GABRIEL MARALNGURRA Born 1968, Kunwinjku language group Kunwardde Bim Kakukyime (Rock Art Style) 2019 Natural pigments and Reckitt’s Blue on paper Kluge-Ruhe Aboriginal Art Collection of the University of Virginia, Purchased with funds provided by Terry Snowball and Machel Monenerkit, 2019. 2019.0013.001
1 / 1
GABRIEL MARALNGURRA Born 1968, Kunwinjku language group Kunwardde Bim Kakukyime (Rock Art Style) 2019 Natural pigments and Reckitt’s Blue on paper Kluge-Ruhe Aboriginal Art Collection of the University of Virginia, Purchased with funds provided by Terry Snowball and Machel Monenerkit, 2019. 2019.0013.001
GABRIEL MARALNGURRA Born 1968, Kunwinjku language group Kunwardde Bim Kakukyime (Rock Art Style) 2019 Natural pigments and Reckitt’s Blue on paper Kluge-Ruhe Aboriginal Art Collection of the University of Virginia, Purchased with funds provided by Terry Snowball and Machel Monenerkit, 2019. 2019.0013.001

Munguyhmunguyh (Forever): Celebrating the 30th Anniversary of the John W. Kluge Injalak Commission

January 31 – April 5, 2020

In September 1990, the American businessman and philanthropist John W. Kluge was approached with a proposal to commission forty-five works on paper by the leading artists of the newly formed Injalak Arts and Crafts Association. This would become Kluge’s second major commission of Indigenous Australian art and represented a critical turning point in the art of the region.

Located in the Aboriginal community of Kunbarlanja in western Arnhem Land, Injalak Arts took its name from an imposing hill adjacent to the community. Adorned with painted images dating back over 40,000 years, Injalak Hill contains some of the most concentrated and spectacular rock art galleries in the world. Throughout the twentieth century, artists at Kunbarlanja drew inspiration from these images to create paintings on eucalyptus bark for trade with anthropologists and collectors. Initially founded as a screen-printing workshop for young artists, it did not take long before Injalak Arts transformed into an inter-generational epicenter for Kunwinjku painting. Under the watchful tutelage of elders such as Bardayal Nadjamerrek, Peter Nabarlambarl and Thompson Yulidjirri, the art center became a vibrant space of cultural transmission, teaching, and learning through art.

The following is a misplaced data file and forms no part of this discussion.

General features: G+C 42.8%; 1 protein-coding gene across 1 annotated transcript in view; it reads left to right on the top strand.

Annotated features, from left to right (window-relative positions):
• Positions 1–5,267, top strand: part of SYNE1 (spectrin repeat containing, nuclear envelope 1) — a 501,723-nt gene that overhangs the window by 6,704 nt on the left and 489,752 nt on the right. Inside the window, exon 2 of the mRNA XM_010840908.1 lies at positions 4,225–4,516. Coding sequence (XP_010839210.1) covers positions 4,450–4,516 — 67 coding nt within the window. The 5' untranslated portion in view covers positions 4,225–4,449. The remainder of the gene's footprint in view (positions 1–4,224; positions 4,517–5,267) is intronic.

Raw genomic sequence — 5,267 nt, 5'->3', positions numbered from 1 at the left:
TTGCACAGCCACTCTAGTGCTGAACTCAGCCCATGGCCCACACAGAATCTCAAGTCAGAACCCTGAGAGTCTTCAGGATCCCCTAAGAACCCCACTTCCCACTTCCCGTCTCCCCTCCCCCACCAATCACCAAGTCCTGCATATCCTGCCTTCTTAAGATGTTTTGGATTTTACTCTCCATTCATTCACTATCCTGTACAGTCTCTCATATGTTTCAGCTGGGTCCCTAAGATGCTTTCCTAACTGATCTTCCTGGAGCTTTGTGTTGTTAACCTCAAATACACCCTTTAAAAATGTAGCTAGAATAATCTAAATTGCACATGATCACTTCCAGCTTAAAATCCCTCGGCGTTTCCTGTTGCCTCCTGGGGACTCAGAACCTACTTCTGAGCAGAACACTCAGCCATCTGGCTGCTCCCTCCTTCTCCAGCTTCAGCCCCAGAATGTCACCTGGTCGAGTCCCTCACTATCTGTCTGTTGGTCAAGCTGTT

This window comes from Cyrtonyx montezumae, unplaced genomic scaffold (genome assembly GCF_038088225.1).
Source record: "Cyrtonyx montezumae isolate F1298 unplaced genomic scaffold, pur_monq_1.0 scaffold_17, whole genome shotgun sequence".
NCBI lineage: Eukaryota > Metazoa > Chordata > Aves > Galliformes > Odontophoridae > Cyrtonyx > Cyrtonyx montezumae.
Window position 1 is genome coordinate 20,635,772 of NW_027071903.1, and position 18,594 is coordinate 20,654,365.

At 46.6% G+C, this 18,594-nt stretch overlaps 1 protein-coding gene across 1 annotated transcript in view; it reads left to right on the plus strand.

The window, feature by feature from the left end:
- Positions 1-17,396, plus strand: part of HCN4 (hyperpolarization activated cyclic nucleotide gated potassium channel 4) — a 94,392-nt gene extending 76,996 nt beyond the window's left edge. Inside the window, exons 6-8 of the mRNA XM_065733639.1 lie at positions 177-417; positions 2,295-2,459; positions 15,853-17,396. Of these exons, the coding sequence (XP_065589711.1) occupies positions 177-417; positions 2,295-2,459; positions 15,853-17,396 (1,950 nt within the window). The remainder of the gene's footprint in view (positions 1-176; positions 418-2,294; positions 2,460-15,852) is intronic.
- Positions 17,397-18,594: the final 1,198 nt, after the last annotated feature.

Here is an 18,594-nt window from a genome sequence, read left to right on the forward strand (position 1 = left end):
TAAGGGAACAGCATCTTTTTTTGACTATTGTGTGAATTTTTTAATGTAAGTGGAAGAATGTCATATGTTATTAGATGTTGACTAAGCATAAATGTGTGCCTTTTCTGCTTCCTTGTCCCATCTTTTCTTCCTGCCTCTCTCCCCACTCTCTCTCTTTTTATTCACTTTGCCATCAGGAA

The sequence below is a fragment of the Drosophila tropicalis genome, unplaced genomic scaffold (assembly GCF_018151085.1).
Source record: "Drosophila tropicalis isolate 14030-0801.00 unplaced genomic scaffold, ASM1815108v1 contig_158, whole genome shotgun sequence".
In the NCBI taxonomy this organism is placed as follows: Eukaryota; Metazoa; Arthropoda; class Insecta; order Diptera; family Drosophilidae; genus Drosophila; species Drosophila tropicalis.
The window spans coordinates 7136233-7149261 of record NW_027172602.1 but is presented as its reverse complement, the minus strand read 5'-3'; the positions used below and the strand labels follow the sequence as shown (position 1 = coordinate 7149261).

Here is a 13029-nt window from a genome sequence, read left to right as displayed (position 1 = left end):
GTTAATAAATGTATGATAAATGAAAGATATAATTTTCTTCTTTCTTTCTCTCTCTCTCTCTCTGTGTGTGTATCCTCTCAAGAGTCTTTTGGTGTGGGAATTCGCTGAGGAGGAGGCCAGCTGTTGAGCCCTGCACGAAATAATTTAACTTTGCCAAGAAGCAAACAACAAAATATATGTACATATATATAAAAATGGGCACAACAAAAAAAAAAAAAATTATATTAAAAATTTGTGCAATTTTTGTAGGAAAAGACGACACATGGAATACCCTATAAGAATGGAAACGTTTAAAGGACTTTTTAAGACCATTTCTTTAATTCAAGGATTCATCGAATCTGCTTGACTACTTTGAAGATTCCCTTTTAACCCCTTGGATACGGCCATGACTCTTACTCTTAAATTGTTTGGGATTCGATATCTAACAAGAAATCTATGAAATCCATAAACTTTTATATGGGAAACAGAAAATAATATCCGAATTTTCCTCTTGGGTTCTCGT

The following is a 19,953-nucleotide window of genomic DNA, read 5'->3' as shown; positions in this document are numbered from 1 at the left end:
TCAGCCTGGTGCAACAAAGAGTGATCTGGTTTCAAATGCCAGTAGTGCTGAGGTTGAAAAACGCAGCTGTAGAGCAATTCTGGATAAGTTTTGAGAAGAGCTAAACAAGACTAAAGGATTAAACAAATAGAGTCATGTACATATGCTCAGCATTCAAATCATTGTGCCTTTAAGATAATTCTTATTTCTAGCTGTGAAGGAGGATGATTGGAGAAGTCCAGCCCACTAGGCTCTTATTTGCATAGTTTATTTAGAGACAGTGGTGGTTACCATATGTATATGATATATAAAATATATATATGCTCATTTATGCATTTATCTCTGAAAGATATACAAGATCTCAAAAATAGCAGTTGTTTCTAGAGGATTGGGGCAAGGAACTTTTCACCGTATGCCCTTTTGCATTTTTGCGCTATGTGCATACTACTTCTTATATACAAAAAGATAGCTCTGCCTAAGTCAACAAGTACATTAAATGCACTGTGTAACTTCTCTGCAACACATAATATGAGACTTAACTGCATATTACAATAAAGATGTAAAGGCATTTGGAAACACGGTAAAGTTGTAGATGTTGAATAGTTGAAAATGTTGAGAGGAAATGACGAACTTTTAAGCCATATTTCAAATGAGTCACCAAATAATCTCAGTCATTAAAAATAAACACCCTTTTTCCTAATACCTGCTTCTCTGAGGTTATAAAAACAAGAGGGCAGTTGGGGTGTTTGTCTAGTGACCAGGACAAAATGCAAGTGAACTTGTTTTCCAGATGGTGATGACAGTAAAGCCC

The Kluge commission was the first time that many of the artists at Injalak had worked on paper. The scale and flexibility of paper created new possibilities, which the artists embraced creating images of unprecedented complexity and narrative flair. In the decades that followed, paper would become one of the most commonly used supports among Kunwinjku painters. In 1997, Kluge donated thirty-one of the works from the commission to the University of Virginia. These remain a cornerstone of the Kluge-Ruhe Aboriginal Art Collection. This exhibition presents five works from the original commission, alongside two newly commissioned works by the contemporary artists Joe Guymala and Gabriel Maralngurra.

In 1992, Maralngurra, the then president of Injalak Arts, wrote that his hope for the future was that those who viewed these paintings would “develop a greater understanding of Aboriginal culture, our relationship to the Dreaming, and the creation of our clan lands.” For Indigenous Australians, art has always been central to the process of teaching and learning. Shown here in Thomas Jefferson’s Rotunda, Munguyhmunguyh is an affirmation of our shared commitment to broadening the scope of traditional pedagogy. In commemorating three decades since John W. Kluge’s Injalak commission, we pay tribute to the power of one of the world’s oldest continuous artistic traditions while celebrating the ongoing relationship between UVA and Injalak Arts.

This exhibition and the artist visit of Gabriel Maralngurra and Joe Guymala have been sponsored by the Kluge-Ruhe Aboriginal Art Collection of UVA, the UVA Parents Fund, the UVA Arts Council, the Embassy of Australia and the Mapping Indigenous Worlds Lab of the Institute of Humanities and Global Cultures.